It was when I was clicking around on the exhibition website that I came across the work that got me going. The first time I clicked on the link to Amit Charon's page on the site, and my browser slowed and then crashed, I thought maybe something was up with the Adam's recently redeveloped site. The second time it happened, I began to wonder if this was intentional. I visited the link again and again, trying to read the text on the page before the tab disappeared, to see if it would confirm this. Each time, my browser crashed, although at least I'd learnt my lesson by this point and closed all my other tabs and applications. Eventually, I made it out in time: Slowly add pressure to the site. Wait until breaking point.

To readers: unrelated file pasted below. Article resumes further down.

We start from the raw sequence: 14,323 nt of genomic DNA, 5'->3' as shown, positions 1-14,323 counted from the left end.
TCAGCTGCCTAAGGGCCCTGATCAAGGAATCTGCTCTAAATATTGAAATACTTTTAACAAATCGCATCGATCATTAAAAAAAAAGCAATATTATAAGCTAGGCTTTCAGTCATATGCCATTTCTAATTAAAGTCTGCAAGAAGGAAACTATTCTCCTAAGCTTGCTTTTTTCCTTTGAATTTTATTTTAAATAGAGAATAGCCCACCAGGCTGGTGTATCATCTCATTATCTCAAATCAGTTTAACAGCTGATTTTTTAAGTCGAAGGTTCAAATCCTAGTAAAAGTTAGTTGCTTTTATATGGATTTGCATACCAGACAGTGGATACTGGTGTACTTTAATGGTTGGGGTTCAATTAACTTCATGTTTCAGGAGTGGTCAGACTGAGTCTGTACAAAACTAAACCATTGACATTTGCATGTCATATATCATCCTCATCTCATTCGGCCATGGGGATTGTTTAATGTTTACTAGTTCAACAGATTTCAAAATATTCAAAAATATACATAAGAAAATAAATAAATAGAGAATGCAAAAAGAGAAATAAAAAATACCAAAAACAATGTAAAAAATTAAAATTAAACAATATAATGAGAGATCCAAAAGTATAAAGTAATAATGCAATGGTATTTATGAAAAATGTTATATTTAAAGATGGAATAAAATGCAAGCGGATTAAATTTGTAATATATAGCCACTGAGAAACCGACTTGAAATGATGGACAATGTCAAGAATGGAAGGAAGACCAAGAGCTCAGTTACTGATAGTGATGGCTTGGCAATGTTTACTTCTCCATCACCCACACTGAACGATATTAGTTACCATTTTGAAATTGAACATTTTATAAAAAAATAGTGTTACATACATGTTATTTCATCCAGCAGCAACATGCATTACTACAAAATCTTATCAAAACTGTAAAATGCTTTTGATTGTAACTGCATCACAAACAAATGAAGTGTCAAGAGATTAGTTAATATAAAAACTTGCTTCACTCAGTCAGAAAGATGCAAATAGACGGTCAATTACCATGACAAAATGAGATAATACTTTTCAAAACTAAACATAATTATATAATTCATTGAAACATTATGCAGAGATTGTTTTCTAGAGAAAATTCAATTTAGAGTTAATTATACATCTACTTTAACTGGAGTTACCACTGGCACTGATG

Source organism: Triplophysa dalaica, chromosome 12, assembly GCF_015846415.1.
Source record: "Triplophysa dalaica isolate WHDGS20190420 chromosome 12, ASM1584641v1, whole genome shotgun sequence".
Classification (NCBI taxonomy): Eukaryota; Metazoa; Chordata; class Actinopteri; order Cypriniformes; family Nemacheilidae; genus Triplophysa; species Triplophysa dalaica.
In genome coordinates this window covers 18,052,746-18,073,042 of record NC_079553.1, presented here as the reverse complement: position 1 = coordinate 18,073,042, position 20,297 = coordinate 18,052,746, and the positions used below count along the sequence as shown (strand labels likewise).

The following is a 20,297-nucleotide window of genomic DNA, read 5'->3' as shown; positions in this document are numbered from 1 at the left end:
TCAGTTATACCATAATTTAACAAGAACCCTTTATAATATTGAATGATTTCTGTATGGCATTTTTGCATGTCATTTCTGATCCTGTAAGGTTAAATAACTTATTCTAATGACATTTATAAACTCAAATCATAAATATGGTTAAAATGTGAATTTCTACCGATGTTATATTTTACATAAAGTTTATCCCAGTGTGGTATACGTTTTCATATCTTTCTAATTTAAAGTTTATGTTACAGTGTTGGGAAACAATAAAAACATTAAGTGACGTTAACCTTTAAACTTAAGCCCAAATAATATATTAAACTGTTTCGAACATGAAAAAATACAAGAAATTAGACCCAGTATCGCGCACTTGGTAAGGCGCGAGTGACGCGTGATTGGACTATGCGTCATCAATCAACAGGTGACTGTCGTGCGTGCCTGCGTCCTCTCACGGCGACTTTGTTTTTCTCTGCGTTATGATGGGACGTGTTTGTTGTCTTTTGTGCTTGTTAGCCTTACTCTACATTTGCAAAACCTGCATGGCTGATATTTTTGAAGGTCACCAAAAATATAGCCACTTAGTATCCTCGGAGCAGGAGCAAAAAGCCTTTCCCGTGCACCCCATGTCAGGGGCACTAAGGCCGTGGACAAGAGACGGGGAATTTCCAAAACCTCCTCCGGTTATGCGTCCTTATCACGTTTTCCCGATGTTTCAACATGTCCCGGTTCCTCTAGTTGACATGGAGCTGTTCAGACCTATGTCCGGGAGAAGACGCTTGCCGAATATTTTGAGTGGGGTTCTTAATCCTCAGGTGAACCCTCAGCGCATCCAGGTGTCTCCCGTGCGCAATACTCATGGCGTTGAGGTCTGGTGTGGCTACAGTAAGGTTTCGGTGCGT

I decided to err on the safe side and emailed curator Laura Preston, asking her if the crashing was intentional and, if so, would she cast some light on the project for me. Laura replied and said yes, the crashing is on purpose, and gave me an explanation of the piece. A sentence of her explanation inflamed the part of me that gets all righteous about the web and the communities of people who live on it, and had me ranting all weekend to friends and colleagues.

When I asked if I could publish what she sent me here, Laura demurred, and came back with other explanation that she had checked off with Charon. This piece had the sentence that got me all worked up removed and a more common-sense explanation appended, as follows: